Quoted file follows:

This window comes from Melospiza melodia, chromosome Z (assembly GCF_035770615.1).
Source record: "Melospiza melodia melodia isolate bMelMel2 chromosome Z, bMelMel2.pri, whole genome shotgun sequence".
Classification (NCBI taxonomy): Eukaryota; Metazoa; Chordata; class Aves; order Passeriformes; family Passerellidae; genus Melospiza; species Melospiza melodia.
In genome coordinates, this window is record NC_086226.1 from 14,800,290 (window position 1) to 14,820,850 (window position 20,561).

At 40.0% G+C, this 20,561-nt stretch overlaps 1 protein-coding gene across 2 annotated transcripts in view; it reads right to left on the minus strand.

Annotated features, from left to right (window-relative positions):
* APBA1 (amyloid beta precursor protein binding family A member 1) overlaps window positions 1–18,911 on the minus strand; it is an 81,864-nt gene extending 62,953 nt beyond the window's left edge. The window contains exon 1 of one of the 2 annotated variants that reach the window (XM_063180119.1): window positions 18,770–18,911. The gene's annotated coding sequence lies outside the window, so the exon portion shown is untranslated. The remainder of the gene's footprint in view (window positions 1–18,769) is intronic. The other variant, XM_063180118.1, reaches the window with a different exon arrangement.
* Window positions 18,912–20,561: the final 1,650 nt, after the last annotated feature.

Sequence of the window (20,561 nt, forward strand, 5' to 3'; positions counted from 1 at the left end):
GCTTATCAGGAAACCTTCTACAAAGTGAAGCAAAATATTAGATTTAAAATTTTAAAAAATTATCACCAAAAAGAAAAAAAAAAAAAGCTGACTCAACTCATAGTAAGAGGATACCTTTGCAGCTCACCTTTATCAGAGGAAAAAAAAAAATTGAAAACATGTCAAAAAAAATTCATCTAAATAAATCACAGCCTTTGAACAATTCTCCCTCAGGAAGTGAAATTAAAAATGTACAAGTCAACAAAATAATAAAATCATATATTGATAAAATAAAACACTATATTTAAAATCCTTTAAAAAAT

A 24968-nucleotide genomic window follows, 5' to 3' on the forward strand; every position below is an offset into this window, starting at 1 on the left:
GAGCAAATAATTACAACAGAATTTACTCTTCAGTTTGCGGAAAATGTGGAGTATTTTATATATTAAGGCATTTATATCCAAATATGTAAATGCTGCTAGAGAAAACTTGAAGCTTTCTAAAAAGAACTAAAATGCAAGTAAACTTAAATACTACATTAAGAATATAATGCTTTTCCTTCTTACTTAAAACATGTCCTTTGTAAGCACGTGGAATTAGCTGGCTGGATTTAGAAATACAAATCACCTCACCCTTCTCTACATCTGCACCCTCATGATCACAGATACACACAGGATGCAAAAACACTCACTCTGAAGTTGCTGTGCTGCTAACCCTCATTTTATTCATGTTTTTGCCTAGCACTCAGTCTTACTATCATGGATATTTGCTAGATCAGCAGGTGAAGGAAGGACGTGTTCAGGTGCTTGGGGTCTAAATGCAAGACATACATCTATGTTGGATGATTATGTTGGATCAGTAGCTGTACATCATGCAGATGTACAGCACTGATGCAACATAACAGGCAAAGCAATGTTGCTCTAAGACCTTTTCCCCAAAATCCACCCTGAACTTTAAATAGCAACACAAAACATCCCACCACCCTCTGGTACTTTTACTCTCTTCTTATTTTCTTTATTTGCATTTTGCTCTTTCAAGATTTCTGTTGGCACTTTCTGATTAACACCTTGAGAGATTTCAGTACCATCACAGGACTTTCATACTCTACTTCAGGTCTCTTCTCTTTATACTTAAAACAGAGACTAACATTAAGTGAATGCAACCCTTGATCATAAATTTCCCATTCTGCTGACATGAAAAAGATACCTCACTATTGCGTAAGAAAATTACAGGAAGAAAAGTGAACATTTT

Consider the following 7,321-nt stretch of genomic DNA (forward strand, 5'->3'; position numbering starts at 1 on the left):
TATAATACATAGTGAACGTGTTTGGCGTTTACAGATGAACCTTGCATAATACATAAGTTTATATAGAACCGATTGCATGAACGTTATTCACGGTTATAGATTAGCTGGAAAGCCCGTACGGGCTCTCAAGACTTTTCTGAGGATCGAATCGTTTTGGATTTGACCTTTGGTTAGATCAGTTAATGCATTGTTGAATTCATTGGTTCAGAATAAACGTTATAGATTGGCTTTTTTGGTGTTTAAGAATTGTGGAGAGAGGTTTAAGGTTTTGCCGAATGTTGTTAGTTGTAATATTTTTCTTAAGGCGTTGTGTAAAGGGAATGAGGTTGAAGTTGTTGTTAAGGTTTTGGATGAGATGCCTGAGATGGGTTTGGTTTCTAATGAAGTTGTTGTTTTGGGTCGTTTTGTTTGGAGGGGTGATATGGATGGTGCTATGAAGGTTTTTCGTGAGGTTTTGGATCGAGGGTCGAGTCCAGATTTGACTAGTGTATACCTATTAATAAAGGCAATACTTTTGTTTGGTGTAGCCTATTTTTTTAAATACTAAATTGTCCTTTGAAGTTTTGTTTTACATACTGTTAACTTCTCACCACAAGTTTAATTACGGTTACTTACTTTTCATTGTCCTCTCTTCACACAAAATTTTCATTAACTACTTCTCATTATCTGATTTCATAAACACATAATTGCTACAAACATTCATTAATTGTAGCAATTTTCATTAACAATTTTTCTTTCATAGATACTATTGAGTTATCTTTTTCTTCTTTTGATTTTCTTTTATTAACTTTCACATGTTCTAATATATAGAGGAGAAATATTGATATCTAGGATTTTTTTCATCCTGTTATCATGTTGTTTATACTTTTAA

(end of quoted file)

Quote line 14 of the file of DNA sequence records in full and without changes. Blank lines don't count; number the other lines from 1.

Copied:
TATAATACATAGTGAACGTGTTTGGCGTTTACAGATGAACCTTGCATAATACATAAGTTTATATAGAACCGATTGCATGAACGTTATTCACGGTTATAGATTAGCTGGAAAGCCCGTACGGGCTCTCAAGACTTTTCTGAGGATCGAATCGTTTTGGATTTGACCTTTGGTTAGATCAGTTAATGCATTGTTGAATTCATTGGTTCAGAATAAACGTTATAGATTGGCTTTTTTGGTGTTTAAGAATTGTGGAGAGAGGTTTAAGGTTTTGCCGAATGTTGTTAGTTGTAATATTTTTCTTAAGGCGTTGTGTAAAGGGAATGAGGTTGAAGTTGTTGTTAAGGTTTTGGATGAGATGCCTGAGATGGGTTTGGTTTCTAATGAAGTTGTTGTTTTGGGTCGTTTTGTTTGGAGGGGTGATATGGATGGTGCTATGAAGGTTTTTCGTGAGGTTTTGGATCGAGGGTCGAGTCCAGATTTGACTAGTGTATACCTATTAATAAAGGCAATACTTTTGTTTGGTGTAGCCTATTTTTTTAAATACTAAATTGTCCTTTGAAGTTTTGTTTTACATACTGTTAACTTCTCACCACAAGTTTAATTACGGTTACTTACTTTTCATTGTCCTCTCTTCACACAAAATTTTCATTAACTACTTCTCATTATCTGATTTCATAAACACATAATTGCTACAAACATTCATTAATTGTAGCAATTTTCATTAACAATTTTTCTTTCATAGATACTATTGAGTTATCTTTTTCTTCTTTTGATTTTCTTTTATTAACTTTCACATGTTCTAATATATAGAGGAGAAATATTGATATCTAGGATTTTTTTCATCCTGTTATCATGTTGTTTATACTTTTAA